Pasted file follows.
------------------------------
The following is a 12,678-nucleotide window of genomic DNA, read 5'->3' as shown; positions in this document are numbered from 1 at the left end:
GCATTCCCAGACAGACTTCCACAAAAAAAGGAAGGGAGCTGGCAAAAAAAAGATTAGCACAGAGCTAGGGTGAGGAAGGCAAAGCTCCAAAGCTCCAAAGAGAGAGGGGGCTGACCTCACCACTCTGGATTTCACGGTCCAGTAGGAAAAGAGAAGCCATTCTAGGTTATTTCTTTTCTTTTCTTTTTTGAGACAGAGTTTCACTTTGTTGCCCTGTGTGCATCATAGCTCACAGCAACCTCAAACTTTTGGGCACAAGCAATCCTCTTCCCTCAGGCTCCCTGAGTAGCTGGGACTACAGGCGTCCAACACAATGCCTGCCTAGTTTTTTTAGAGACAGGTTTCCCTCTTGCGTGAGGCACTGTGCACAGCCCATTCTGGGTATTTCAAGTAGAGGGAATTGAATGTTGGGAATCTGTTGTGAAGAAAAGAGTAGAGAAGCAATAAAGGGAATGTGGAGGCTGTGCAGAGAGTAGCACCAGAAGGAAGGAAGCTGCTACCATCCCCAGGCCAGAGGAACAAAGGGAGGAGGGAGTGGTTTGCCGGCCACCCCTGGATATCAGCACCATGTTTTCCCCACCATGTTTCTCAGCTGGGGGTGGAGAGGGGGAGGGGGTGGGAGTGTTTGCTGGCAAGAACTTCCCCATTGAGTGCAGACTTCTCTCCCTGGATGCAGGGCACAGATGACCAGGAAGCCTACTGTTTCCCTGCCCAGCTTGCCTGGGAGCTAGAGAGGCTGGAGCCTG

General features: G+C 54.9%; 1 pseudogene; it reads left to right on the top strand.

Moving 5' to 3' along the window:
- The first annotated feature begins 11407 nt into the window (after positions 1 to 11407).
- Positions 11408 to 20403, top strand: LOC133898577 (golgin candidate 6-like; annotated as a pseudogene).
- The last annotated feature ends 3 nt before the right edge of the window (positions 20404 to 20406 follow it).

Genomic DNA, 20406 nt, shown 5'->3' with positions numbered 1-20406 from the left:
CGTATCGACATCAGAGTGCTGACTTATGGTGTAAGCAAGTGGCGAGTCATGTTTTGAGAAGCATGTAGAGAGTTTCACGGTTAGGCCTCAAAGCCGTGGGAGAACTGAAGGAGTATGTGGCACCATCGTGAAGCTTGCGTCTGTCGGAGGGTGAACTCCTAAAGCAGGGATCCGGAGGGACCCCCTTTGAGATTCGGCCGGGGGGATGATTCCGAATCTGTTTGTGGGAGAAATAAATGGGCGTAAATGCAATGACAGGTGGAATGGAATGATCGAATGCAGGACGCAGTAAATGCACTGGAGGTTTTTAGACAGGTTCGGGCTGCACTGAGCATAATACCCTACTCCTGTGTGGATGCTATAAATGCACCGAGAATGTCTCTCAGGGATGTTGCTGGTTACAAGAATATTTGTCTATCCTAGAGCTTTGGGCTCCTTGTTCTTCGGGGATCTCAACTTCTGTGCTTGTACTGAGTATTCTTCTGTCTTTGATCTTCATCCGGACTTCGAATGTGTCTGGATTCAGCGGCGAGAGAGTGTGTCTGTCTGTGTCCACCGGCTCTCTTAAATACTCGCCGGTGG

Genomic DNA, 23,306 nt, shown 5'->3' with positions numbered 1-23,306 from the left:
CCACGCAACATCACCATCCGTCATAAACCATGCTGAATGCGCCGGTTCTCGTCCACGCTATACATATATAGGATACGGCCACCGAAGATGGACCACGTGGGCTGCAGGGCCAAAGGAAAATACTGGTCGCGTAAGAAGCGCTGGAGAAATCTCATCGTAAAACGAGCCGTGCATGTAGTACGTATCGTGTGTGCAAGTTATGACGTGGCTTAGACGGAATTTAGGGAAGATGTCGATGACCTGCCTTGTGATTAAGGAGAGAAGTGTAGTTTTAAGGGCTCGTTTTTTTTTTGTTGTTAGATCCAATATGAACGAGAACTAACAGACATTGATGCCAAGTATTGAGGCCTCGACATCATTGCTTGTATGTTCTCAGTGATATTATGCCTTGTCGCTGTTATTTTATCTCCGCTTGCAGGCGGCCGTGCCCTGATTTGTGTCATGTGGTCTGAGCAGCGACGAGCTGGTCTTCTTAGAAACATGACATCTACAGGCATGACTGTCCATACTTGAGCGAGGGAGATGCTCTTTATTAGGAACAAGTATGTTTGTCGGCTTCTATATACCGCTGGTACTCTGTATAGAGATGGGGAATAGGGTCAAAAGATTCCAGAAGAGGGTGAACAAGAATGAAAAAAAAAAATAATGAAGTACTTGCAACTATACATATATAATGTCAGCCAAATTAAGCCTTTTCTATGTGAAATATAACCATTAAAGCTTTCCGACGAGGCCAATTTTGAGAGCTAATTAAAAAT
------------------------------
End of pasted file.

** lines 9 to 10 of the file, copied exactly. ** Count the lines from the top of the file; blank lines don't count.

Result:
CGTATCGACATCAGAGTGCTGACTTATGGTGTAAGCAAGTGGCGAGTCATGTTTTGAGAAGCATGTAGAGAGTTTCACGGTTAGGCCTCAAAGCCGTGGGAGAACTGAAGGAGTATGTGGCACCATCGTGAAGCTTGCGTCTGTCGGAGGGTGAACTCCTAAAGCAGGGATCCGGAGGGACCCCCTTTGAGATTCGGCCGGGGGGATGATTCCGAATCTGTTTGTGGGAGAAATAAATGGGCGTAAATGCAATGACAGGTGGAATGGAATGATCGAATGCAGGACGCAGTAAATGCACTGGAGGTTTTTAGACAGGTTCGGGCTGCACTGAGCATAATACCCTACTCCTGTGTGGATGCTATAAATGCACCGAGAATGTCTCTCAGGGATGTTGCTGGTTACAAGAATATTTGTCTATCCTAGAGCTTTGGGCTCCTTGTTCTTCGGGGATCTCAACTTCTGTGCTTGTACTGAGTATTCTTCTGTCTTTGATCTTCATCCGGACTTCGAATGTGTCTGGATTCAGCGGCGAGAGAGTGTGTCTGTCTGTGTCCACCGGCTCTCTTAAATACTCGCCGGTGG

Genomic DNA, 23,306 nt, shown 5'->3' with positions numbered 1-23,306 from the left: